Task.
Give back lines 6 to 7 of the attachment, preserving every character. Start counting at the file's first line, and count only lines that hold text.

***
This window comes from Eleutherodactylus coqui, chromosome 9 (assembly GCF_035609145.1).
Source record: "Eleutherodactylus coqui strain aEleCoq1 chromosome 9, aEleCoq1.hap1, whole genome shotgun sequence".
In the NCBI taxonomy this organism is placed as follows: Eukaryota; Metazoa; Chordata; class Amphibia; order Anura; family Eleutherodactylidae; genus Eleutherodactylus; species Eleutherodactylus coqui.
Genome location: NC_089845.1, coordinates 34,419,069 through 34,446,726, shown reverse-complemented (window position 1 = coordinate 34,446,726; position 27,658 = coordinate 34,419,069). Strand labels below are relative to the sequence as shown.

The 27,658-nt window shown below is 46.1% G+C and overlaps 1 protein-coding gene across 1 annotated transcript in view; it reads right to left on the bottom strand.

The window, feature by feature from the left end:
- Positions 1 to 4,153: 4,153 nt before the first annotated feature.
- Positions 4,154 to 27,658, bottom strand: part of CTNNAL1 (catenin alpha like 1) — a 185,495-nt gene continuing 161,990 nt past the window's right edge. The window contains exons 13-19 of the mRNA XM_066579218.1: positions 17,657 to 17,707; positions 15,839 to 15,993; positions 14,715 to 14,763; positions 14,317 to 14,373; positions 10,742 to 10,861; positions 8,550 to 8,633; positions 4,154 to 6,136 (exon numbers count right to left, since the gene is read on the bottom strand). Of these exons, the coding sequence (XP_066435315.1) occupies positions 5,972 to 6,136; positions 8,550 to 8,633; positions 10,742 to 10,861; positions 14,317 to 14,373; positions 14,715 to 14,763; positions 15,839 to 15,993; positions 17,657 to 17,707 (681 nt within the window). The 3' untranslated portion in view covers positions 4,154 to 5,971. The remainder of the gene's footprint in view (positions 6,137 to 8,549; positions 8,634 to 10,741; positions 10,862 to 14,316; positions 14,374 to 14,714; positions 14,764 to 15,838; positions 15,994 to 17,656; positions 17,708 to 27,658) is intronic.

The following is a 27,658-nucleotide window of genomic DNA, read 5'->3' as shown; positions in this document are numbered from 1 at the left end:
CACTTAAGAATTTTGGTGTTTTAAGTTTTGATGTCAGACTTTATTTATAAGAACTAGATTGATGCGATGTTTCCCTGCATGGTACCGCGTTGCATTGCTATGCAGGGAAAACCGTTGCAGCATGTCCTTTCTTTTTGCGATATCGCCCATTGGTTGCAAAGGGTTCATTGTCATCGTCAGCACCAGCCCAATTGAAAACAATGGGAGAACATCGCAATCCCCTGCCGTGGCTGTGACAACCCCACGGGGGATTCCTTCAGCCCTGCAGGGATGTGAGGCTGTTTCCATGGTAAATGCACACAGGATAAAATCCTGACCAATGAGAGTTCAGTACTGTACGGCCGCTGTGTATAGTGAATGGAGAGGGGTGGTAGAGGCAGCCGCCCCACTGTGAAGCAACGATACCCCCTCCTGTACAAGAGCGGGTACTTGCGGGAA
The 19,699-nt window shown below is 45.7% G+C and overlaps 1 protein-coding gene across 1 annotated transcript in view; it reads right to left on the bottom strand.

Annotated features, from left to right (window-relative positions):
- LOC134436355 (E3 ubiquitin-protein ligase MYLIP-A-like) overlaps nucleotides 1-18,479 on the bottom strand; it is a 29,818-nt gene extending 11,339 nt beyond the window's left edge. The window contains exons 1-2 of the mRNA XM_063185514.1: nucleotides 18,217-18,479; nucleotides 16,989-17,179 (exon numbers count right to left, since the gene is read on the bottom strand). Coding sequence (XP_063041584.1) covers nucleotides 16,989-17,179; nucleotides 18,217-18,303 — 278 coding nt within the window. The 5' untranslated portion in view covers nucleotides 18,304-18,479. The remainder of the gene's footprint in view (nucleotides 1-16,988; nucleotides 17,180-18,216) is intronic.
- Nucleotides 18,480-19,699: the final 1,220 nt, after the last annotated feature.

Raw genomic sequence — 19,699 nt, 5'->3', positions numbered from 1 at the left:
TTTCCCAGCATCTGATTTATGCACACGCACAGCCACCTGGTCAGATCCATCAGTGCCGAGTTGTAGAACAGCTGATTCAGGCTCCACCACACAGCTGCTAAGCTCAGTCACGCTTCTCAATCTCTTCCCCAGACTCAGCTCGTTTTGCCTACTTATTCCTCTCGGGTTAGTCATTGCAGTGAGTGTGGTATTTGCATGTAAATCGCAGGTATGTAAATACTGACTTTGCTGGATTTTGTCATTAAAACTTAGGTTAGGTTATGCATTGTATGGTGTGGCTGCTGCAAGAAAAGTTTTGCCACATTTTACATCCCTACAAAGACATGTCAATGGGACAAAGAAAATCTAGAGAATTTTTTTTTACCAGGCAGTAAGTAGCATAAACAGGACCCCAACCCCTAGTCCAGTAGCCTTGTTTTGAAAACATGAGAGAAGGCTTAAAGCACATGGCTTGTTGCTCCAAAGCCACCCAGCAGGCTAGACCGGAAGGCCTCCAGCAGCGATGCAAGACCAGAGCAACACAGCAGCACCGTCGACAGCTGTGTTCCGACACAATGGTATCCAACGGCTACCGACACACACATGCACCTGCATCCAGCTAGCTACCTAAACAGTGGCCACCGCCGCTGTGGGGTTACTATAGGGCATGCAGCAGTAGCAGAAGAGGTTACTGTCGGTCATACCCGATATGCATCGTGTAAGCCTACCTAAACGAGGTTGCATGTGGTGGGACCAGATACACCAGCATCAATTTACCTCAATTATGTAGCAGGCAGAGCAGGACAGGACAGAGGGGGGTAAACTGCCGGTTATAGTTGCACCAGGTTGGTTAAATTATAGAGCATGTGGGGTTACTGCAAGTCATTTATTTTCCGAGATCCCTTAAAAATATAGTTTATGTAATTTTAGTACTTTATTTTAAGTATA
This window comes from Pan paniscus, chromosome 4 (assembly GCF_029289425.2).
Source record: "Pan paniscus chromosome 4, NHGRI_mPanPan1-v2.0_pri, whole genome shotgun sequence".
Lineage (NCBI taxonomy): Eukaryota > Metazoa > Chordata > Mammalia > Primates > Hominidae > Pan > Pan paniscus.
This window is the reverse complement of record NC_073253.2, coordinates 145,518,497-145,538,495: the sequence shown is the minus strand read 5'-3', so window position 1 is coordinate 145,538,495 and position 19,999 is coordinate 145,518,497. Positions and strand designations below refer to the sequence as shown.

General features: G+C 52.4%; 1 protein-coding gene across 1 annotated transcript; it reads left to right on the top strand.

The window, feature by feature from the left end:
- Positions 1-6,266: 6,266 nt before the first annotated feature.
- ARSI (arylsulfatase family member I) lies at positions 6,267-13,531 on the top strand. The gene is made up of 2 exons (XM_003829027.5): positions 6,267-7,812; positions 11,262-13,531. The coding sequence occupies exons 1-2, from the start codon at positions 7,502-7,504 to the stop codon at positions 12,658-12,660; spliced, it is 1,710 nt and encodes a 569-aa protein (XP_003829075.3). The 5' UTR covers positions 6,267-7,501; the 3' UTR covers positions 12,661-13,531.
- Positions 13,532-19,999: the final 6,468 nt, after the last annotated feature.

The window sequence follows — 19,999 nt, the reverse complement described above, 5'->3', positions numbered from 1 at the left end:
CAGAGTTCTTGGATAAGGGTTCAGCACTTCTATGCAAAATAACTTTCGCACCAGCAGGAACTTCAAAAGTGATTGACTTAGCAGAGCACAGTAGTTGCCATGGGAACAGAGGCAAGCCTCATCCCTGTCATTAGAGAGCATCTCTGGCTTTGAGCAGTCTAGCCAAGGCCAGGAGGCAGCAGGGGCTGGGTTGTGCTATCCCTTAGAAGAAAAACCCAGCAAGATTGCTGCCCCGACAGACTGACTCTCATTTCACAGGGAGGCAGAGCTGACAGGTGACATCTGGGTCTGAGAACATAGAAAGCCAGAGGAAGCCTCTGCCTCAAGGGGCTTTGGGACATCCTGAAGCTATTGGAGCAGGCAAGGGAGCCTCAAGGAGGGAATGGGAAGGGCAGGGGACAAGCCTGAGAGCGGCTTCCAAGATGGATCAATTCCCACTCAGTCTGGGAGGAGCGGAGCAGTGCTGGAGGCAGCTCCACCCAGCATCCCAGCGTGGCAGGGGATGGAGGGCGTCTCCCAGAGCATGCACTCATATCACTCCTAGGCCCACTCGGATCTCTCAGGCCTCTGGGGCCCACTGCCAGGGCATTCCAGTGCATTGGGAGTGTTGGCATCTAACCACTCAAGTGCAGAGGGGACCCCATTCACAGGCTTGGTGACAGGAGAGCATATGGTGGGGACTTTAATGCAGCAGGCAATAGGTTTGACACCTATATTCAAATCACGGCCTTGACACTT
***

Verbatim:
The window, feature by feature from the left end:
- Positions 1 to 4,153: 4,153 nt before the first annotated feature.